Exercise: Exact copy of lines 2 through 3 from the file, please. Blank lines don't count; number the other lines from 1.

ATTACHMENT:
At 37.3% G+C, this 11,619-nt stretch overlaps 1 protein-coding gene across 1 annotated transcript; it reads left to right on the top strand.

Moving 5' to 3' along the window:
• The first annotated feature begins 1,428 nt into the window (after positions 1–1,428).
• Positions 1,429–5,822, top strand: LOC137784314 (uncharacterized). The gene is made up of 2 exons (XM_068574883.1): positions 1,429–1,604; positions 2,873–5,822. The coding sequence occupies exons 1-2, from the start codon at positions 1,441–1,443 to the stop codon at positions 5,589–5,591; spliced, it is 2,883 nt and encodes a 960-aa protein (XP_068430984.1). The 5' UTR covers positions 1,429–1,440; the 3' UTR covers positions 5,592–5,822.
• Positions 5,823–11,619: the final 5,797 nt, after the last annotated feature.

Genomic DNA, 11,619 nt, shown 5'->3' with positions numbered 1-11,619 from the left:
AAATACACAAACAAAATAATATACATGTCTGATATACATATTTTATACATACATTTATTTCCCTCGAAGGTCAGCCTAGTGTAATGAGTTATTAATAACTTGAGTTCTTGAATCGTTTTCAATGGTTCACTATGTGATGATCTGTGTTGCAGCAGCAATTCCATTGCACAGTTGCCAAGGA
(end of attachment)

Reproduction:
Moving 5' to 3' along the window:
• The first annotated feature begins 1,428 nt into the window (after positions 1–1,428).